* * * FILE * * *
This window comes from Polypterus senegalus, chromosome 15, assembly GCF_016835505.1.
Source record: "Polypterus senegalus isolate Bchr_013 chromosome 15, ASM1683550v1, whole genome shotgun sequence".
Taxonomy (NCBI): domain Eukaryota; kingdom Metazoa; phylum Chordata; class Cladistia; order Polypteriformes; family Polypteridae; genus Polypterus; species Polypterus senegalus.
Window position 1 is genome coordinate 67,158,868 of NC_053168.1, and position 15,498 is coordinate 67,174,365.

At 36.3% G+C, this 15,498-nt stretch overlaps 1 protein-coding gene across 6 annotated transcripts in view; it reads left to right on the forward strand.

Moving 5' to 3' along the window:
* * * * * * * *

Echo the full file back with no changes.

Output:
This window comes from Polypterus senegalus, chromosome 15, assembly GCF_016835505.1.
Source record: "Polypterus senegalus isolate Bchr_013 chromosome 15, ASM1683550v1, whole genome shotgun sequence".
Taxonomy (NCBI): domain Eukaryota; kingdom Metazoa; phylum Chordata; class Cladistia; order Polypteriformes; family Polypteridae; genus Polypterus; species Polypterus senegalus.
Window position 1 is genome coordinate 67,158,868 of NC_053168.1, and position 15,498 is coordinate 67,174,365.

At 36.3% G+C, this 15,498-nt stretch overlaps 1 protein-coding gene across 6 annotated transcripts in view; it reads left to right on the forward strand.

Moving 5' to 3' along the window: